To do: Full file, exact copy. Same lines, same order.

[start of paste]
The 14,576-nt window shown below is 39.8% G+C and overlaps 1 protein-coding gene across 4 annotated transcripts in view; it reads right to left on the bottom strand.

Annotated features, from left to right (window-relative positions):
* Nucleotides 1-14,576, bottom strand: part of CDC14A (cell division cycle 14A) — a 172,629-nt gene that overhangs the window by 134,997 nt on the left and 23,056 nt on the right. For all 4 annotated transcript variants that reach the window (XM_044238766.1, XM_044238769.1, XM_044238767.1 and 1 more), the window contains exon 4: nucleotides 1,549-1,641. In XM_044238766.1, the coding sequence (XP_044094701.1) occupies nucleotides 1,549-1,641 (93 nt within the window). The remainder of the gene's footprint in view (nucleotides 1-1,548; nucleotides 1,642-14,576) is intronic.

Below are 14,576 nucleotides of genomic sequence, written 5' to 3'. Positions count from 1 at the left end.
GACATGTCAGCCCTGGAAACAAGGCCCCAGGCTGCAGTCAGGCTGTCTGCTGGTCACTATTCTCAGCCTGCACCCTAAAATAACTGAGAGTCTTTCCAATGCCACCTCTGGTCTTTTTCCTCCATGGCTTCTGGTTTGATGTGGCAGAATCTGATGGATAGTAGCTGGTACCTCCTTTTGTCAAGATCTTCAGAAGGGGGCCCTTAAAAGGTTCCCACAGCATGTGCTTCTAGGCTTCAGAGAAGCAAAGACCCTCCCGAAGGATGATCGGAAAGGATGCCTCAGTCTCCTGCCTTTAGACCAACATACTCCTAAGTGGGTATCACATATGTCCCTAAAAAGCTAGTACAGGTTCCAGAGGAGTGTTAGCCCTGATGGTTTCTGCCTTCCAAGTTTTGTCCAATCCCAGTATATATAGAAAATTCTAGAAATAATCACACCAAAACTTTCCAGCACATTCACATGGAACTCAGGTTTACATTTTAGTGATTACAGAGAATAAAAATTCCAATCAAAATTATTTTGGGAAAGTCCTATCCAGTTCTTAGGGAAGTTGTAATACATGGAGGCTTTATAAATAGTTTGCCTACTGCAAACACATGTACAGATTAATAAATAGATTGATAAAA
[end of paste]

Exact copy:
The 14,576-nt window shown below is 39.8% G+C and overlaps 1 protein-coding gene across 4 annotated transcripts in view; it reads right to left on the bottom strand.

Annotated features, from left to right (window-relative positions):
* Nucleotides 1-14,576, bottom strand: part of CDC14A (cell division cycle 14A) — a 172,629-nt gene that overhangs the window by 134,997 nt on the left and 23,056 nt on the right. For all 4 annotated transcript variants that reach the window (XM_044238766.1, XM_044238769.1, XM_044238767.1 and 1 more), the window contains exon 4: nucleotides 1,549-1,641. In XM_044238766.1, the coding sequence (XP_044094701.1) occupies nucleotides 1,549-1,641 (93 nt within the window). The remainder of the gene's footprint in view (nucleotides 1-1,548; nucleotides 1,642-14,576) is intronic.

Below are 14,576 nucleotides of genomic sequence, written 5' to 3'. Positions count from 1 at the left end.
GACATGTCAGCCCTGGAAACAAGGCCCCAGGCTGCAGTCAGGCTGTCTGCTGGTCACTATTCTCAGCCTGCACCCTAAAATAACTGAGAGTCTTTCCAATGCCACCTCTGGTCTTTTTCCTCCATGGCTTCTGGTTTGATGTGGCAGAATCTGATGGATAGTAGCTGGTACCTCCTTTTGTCAAGATCTTCAGAAGGGGGCCCTTAAAAGGTTCCCACAGCATGTGCTTCTAGGCTTCAGAGAAGCAAAGACCCTCCCGAAGGATGATCGGAAAGGATGCCTCAGTCTCCTGCCTTTAGACCAACATACTCCTAAGTGGGTATCACATATGTCCCTAAAAAGCTAGTACAGGTTCCAGAGGAGTGTTAGCCCTGATGGTTTCTGCCTTCCAAGTTTTGTCCAATCCCAGTATATATAGAAAATTCTAGAAATAATCACACCAAAACTTTCCAGCACATTCACATGGAACTCAGGTTTACATTTTAGTGATTACAGAGAATAAAAATTCCAATCAAAATTATTTTGGGAAAGTCCTATCCAGTTCTTAGGGAAGTTGTAATACATGGAGGCTTTATAAATAGTTTGCCTACTGCAAACACATGTACAGATTAATAAATAGATTGATAAAA